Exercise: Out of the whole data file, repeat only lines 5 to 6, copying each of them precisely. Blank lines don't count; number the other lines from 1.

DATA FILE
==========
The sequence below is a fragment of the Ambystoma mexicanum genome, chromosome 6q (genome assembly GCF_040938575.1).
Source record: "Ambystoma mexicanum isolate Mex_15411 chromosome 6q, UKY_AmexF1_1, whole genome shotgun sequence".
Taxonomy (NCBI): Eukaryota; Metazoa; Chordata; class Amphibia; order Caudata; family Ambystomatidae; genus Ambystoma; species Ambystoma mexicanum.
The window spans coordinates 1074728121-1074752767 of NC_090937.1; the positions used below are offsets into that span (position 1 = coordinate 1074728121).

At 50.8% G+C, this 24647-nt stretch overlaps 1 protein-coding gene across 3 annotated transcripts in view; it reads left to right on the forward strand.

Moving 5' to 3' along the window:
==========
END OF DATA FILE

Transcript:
At 50.8% G+C, this 24647-nt stretch overlaps 1 protein-coding gene across 3 annotated transcripts in view; it reads left to right on the forward strand.

Moving 5' to 3' along the window: